- Ghost in the Wires: My Adventures as the World's Most Wanted Hacker
- Publisher: Little, Brown and Company
- Year: 2011
- Pages: 432
Social Engineering was my hobby horse as an undergraduate IT major; I say this as though I’m an old veteran of the IT industry, but I’m not—I’m a fresh-faced, startup-mentality programmer. One of the reasons I always focused on social engineering in my various papers and projects, however, is I was exposed early to the idea of Kevin Mitnick. This isn’t to say I was particularly familiar with his exploits, or even well-versed in the technology of his area, but the notion that you could con your way into systems without necessarily programming or “hacking” was easy enough to understand.
A long time ago, I ran a comparison of various command-line compressors in Linux. Recently, intrigued by the rise of parallel computing and the emergence of multi-processor versions of old *nix favorites like gzip and bzip2, I thought I’d give the benchmark another go.
- Mr. Gatling's Terrible Marvel
- Publisher: Viking Adult
- Year: 2008
- Pages: 304
My appetite for biographies is minimal: in general I find focus in single individuals results in a necessarily circumscribed and correspondingly dull book, and therefore avoid them except in certain cases (Christopher Hitchens’ recent memoir, while not strictly a biography, counts among their number). Inestimably more interesting—and invariably more important as well—are general histories, either of periods or concepts.
Occasionally, however, an individual or dynasty serves as a synecdoche for said historical period or concept, and this is the approach that Julia Keller takes toward Richard Jordan Gatling, the 19th-century inventor who lent his name to the famous machine gun. In fact, Keller’s book, Mr. Gatling’s Terrible Marvel, travels along two separate threads; the first is Gatling himself and the era of innovation of which he was emblematic, but the second is the rich irony of Gatling, most proud of his agricultural machinery, becoming famous for instruments of death.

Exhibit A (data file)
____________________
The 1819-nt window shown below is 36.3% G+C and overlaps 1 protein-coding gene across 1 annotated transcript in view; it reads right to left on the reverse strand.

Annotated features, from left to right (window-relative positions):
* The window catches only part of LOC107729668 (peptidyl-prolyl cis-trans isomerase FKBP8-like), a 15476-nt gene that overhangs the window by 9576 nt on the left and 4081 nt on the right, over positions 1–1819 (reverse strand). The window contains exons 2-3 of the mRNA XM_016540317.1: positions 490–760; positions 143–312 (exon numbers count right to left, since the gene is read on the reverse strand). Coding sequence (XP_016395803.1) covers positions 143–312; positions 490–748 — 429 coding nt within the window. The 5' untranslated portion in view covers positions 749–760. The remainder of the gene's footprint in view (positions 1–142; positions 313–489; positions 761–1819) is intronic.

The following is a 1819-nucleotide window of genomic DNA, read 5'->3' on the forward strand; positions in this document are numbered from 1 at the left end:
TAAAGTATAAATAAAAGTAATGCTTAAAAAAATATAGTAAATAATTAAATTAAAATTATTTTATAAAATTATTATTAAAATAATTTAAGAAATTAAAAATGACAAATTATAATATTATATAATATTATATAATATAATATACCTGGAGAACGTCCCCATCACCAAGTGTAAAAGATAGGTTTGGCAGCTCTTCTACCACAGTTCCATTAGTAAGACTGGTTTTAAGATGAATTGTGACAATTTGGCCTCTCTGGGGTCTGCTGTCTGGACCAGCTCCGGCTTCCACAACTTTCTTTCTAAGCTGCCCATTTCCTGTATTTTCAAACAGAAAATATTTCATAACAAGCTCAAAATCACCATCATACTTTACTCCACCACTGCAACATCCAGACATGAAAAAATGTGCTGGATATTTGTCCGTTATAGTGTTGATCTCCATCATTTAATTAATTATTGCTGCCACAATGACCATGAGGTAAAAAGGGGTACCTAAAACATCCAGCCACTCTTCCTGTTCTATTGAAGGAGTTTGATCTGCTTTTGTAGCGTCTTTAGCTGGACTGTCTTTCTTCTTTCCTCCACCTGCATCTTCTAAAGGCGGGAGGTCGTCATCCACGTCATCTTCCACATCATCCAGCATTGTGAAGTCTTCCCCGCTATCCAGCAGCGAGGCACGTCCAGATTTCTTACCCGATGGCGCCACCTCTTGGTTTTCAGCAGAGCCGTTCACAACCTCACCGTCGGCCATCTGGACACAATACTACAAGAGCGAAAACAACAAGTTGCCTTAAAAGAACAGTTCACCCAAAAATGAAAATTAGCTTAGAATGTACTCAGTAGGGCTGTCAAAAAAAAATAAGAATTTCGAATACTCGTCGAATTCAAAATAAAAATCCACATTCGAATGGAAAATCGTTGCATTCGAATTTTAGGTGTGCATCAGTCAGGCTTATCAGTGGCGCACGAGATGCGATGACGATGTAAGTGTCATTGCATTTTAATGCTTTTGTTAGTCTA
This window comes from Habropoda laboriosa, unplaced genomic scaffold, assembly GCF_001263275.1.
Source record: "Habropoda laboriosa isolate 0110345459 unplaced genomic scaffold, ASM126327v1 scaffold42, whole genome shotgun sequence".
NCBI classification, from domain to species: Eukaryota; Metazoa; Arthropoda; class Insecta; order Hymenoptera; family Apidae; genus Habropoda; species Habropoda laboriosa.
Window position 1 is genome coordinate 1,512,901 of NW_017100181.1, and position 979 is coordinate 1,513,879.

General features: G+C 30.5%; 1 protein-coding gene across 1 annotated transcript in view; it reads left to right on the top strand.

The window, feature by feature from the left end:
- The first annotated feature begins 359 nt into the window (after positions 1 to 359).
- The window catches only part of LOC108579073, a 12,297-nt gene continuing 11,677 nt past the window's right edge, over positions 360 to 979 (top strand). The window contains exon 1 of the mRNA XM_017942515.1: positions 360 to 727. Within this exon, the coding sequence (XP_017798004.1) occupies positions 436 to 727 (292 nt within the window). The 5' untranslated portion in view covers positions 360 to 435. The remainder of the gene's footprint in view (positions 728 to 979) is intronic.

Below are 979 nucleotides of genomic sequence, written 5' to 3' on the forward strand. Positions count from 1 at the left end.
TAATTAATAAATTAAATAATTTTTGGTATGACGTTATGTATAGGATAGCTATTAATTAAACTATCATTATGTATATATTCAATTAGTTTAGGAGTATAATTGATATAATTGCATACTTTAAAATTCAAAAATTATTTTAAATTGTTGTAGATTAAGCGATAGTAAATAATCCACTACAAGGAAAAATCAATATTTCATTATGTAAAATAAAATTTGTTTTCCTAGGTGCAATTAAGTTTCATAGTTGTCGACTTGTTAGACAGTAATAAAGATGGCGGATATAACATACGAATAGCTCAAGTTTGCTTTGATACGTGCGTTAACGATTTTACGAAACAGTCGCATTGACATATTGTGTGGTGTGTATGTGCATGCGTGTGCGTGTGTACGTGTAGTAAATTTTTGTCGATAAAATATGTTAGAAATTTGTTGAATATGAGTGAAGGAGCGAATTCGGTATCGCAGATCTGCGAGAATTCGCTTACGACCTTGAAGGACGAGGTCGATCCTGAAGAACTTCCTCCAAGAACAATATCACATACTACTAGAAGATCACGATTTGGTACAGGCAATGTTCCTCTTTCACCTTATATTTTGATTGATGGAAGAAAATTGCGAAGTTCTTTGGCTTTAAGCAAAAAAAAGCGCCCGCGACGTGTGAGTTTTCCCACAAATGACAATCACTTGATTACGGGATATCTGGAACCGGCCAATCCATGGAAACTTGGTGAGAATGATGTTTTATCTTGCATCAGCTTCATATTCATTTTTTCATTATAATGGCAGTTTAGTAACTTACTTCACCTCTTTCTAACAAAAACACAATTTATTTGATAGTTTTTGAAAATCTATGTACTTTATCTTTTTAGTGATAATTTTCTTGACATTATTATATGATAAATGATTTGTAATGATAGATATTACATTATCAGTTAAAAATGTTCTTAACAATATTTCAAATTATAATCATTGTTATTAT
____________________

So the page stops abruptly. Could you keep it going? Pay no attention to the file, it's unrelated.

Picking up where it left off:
Steven Pinker has a new op-ed in the New York Times where, ever the gallant hero of relativism in the way that most linguists and social scientists are, he defends new forms of mass and social media from their loudest detractors. His two salient examples are Powerpoint and Twitter. While the former has been a fixture of academic or professional communication for well over a decade, the latter is a relative newcomer and currently receives the same mix of pointed dislike and frenzied exuberance usually reserved for the novel.
Let it not be said that I am discomfited or alarmed by new forms of media; that I’m posting this to a blog after finding the article on Facebook, cross-posted from Twitter itself, may say something about my attitude toward the new and the popular. At the same time, I am extraordinarily distrustful of smiling cretins who like to whitewash the tendency of pop-culture to both reflect and encourage those things about ourselves which are ultimately damaging—the execrable Everything Bad is Good For You is a good example of just how facile such attempts can be.
Download the PDF.
Economic models of the traditional and well-known sense usually describe either manufactured physical goods or services performed, both of which are scarce resources: only so much grain can be grown, for instance—or widgets churned out of an industrial plant, or pipes plumbed by professionals. Short of espionage, even the market for Information was tied to the cost of materials and availability of produced goods such as printed books, pressed records, or spooled movies. In other words, though the Information was created once and itself remained unchanged, the marginal cost of creating copies of that Information was the sum of the materials, labor, and transportation costs used the produce, package, and ship the finished physical good to a store or warehouse.